NASA delays launch of Artemis 1 Moon rocket, again | 5 points on the 3rd attempt

Updated on Sep 13, 2022 07:15 AM IST

After two failed attempts, all eyes will now be on September 27 to see if the third time’s a charm for NASA.

The Artemis I rocket. (Twitter @NASAhqphoto)
The Artemis I rocket. (Twitter @NASAhqphoto)

After two failed attempts, NASA on Monday delayed the Artemis 1 Moon rocket launch date for its third attempt from September 23 to September 27. Artemis 1 was scheduled to launch “no earlier than Friday, Sept. 23, at 6:47 a.m. EDT (1047 GMT)” from Launch Complex 39B at NASA's Kennedy Space Centre in Florida. However, the Artemis 1 moon rocket will now be grounded for at least four more days. Artemis 1 was supposed to be aloft already. After two failed attempts, all eyes will now be on September 27 to see if the third time’s a charm for NASA.

NASA's Moon mission pushed back, again

1. NASA first tried launching the mission on August 29 but a problem with one engine caused the space body to postpone the launch of its next-generation rocketship. The mission team soon traced that issue to a faulty temperature sensor and got the SLS and Orion ready for another try on Sept 3.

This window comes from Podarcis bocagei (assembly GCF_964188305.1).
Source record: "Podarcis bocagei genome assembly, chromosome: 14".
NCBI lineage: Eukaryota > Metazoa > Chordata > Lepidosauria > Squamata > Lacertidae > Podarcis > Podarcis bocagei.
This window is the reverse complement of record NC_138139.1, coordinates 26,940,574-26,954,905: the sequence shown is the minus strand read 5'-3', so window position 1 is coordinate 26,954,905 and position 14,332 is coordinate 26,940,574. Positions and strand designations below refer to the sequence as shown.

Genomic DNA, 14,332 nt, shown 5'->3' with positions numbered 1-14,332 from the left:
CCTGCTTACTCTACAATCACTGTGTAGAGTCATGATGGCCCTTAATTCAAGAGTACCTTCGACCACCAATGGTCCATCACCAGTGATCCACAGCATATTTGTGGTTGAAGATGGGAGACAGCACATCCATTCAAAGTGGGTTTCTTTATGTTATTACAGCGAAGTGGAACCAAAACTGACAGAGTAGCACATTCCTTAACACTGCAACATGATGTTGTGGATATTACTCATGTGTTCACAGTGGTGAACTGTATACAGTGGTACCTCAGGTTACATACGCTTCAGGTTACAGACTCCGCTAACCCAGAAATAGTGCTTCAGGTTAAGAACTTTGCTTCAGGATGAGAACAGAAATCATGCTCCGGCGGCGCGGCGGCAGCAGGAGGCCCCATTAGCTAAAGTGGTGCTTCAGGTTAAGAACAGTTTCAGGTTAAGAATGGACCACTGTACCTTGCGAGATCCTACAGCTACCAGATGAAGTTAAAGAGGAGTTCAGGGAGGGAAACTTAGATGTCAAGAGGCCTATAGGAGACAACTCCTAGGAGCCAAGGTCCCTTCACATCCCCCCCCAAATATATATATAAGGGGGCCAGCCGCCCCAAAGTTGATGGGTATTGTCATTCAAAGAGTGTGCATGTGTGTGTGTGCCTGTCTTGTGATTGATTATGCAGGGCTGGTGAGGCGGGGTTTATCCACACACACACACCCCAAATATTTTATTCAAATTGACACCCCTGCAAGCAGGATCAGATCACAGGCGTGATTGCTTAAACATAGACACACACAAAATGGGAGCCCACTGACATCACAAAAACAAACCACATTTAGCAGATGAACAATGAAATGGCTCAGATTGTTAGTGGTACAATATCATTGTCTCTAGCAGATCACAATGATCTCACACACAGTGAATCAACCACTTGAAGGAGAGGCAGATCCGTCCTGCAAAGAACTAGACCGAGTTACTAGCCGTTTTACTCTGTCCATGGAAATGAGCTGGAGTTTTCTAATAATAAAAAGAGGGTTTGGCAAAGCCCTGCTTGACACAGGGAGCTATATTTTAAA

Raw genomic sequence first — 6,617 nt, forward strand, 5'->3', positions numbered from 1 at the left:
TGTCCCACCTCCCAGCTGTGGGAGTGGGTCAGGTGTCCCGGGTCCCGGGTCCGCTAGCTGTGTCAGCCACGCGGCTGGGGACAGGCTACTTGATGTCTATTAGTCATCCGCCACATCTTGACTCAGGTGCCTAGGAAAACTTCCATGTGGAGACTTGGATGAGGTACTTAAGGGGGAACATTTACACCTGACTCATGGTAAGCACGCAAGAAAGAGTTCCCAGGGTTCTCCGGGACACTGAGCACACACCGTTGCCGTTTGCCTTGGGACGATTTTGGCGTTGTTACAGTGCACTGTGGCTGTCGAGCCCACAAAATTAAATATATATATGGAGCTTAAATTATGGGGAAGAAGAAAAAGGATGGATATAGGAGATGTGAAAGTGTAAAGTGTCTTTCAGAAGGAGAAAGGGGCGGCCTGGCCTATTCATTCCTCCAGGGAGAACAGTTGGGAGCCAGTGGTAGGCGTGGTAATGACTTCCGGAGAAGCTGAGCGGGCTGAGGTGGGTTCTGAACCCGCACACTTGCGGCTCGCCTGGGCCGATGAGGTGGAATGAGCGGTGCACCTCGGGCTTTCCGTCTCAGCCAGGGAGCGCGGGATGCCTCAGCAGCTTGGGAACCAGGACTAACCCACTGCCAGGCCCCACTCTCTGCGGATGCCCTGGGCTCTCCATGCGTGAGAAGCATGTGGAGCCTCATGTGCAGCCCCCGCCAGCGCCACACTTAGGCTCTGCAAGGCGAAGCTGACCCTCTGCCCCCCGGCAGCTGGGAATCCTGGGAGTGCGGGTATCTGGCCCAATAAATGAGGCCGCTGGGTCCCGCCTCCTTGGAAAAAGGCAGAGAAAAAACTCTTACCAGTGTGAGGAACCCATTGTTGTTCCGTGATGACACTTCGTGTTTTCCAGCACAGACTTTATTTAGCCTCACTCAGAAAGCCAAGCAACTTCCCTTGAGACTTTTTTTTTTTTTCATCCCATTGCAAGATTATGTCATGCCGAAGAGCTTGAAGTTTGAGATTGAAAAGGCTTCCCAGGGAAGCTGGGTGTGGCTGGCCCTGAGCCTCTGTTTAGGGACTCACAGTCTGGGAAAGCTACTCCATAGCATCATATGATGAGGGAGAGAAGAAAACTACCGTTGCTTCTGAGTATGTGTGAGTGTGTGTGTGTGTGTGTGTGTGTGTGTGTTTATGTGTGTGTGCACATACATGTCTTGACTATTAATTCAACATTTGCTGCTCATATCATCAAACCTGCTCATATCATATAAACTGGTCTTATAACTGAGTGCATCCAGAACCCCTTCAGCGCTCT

2. On September 3, NASA made a second attempt to launch the Artemis-1 mission, but it was scrubbed soon after engineers detected leaks on the launch vehicle while loading it with fuel.

3. For its third attempt, NASA had been eyeing Sept 23. But the agency announced in a blog post on Monday that the earlier date is no longer in play and iti is now targeting Sept 27 for the Artemis 1 liftoff.

4. For the September 27 date, a "70-minute launch window opens at 11:37 am EDT (9:07pm IST)" while the mission would end with an ocean splashdown of the Orion capsule on November 5. A potential next date comes on October 2.

5. Over the weekend, Artemis I teams “completed repair work to the area of a hydrogen leak, reconnecting the ground- and rocket-side plates on the quick disconnect for the liquid hydrogen fuel feed line where two seals were replaced last week,” NASA said in its blog post explaining the cause of delay. “This week, teams will conduct tests at ambient conditions to ensure there is a tight bond between the two plates before testing again during the cryogenic tanking demonstration, and begin preparations for the test,” it added.

(With agency inputs)

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